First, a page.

So that gives me 5 homes I could potential depend on before I’d throw myself on the mercy of the state (and one place I could exchange diaper duty for rent). If an unpleasant person like me has that many options (I’d do the same for any of them, heck maybe *I’d* start wearing diapers if Mike moved in with me to give him something to do 😉 ) who I can count on if I fell into real trouble, who are these people who don’t have anyone? What kind of a SOB would you have to be to not have anyone to help you if you were living with abuse, an illness or the consequences of a criminal attack?

The purpose of this post isn’t to argue against government programs to help people in trouble. I often wish there was more transparency about who was being helped and how. The real point I’m getting at here is that your social network is one of the most valuable safety nets most of us have (and often we don’t considered it when thinking about “worst case scenarios”).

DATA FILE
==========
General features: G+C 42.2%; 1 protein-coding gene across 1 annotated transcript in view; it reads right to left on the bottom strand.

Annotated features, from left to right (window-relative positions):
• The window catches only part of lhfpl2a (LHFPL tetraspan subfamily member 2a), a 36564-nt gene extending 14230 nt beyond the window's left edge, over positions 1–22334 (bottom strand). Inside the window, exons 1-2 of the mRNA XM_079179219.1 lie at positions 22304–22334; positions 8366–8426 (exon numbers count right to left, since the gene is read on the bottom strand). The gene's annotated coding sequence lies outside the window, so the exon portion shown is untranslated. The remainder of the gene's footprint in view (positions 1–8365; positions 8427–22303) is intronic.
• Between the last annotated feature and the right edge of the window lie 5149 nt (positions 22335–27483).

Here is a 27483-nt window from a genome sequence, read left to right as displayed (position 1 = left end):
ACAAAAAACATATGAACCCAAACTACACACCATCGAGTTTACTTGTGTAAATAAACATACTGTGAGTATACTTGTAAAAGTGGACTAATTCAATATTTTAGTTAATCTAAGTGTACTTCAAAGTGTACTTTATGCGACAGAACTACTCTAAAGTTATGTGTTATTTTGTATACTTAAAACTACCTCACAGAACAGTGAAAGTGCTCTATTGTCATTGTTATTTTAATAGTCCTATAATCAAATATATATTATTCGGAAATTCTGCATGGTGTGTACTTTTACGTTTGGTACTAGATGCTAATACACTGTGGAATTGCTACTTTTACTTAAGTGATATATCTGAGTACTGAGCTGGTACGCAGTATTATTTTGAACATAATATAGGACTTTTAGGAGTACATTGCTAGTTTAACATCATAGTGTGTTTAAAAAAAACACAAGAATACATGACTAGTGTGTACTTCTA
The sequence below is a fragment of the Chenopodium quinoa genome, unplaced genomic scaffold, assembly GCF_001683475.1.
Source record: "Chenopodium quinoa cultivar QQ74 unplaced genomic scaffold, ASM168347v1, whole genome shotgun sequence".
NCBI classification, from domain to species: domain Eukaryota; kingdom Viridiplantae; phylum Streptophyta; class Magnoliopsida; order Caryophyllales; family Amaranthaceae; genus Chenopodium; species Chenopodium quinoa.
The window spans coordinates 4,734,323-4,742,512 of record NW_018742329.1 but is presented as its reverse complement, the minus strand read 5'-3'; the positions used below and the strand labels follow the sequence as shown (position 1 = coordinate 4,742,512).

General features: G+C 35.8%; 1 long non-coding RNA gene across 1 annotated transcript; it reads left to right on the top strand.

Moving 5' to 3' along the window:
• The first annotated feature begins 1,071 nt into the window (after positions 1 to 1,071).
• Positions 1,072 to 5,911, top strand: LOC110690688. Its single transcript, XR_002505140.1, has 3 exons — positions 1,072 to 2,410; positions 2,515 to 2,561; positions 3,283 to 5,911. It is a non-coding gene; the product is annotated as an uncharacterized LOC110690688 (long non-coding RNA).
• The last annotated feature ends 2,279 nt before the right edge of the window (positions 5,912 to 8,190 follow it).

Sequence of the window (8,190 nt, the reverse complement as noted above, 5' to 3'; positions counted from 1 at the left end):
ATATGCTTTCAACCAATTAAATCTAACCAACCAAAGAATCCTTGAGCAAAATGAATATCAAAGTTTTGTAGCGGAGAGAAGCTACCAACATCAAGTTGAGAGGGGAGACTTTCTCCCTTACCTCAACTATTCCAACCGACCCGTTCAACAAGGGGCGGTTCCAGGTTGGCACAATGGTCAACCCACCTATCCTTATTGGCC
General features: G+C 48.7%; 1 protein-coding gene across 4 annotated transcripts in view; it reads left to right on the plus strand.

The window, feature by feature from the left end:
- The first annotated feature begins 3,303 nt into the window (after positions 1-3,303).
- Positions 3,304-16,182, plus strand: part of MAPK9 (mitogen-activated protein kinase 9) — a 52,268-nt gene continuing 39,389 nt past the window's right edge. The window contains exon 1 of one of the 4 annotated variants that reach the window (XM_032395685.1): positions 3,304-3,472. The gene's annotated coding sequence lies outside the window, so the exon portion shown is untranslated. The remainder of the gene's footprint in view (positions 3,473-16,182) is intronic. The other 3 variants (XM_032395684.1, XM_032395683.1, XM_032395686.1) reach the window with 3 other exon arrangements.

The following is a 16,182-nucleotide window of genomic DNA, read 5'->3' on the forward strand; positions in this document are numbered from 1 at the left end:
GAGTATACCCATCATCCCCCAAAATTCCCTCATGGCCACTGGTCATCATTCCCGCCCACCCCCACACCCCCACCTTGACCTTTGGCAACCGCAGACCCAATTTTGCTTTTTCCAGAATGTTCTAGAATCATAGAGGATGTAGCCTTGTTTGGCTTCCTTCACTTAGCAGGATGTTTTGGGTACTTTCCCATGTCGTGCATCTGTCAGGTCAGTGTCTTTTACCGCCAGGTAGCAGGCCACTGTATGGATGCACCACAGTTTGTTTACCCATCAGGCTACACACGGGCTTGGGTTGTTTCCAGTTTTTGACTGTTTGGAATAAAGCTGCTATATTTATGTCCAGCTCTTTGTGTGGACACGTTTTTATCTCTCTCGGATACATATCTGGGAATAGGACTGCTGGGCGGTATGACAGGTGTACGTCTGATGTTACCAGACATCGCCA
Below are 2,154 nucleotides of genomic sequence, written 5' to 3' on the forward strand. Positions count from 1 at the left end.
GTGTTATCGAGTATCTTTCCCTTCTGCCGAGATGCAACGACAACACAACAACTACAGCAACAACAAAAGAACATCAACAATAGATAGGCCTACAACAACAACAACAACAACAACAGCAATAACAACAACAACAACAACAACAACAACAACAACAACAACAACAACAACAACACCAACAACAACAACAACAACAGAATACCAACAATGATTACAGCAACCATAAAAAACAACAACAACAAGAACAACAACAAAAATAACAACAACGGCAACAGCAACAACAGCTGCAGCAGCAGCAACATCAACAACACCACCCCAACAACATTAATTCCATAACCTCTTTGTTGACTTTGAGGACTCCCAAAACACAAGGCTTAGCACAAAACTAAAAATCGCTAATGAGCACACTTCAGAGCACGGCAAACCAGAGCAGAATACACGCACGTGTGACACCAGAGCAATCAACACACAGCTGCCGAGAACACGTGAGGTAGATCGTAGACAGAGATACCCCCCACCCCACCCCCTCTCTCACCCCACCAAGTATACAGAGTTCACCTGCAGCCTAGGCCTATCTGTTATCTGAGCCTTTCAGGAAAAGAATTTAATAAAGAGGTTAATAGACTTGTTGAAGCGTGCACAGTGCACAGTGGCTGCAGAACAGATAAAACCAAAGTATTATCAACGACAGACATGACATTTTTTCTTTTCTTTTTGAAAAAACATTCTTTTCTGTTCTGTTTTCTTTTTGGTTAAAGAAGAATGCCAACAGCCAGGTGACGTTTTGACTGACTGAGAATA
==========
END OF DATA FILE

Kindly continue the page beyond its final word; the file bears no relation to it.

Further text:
How many people in your life could you count on to take care of you if you fell into real trouble? How many people would you be willing to take care of?

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{ 8 comments… read them below or add one }

1 Bucksome

Great questions. I have a group of family members that I could count on to take me in and vice versa.

Even though, I pray life doesn’t take any of us down this road, it is comforting to know in the back of your mind that there’s a place to go.

2 Quietrose

This is a thought-provoking and profound post. It’s hard to think of ourselves as being so down on our luck or downtrodden that we would need to rely on friends and family, and possibly the government. But, it could happen. I have a very small social network but think that one friend would take me in with open arms, and one family that has two children would probably put me up for a few weeks, maybe a month. Between both of my parents, there might be one home I could crash at for a short while. I’d be willing to take care of 4 particular people (my best friend, my friend, and both of my parents), without question. I would take care of one sibling, with some reserve.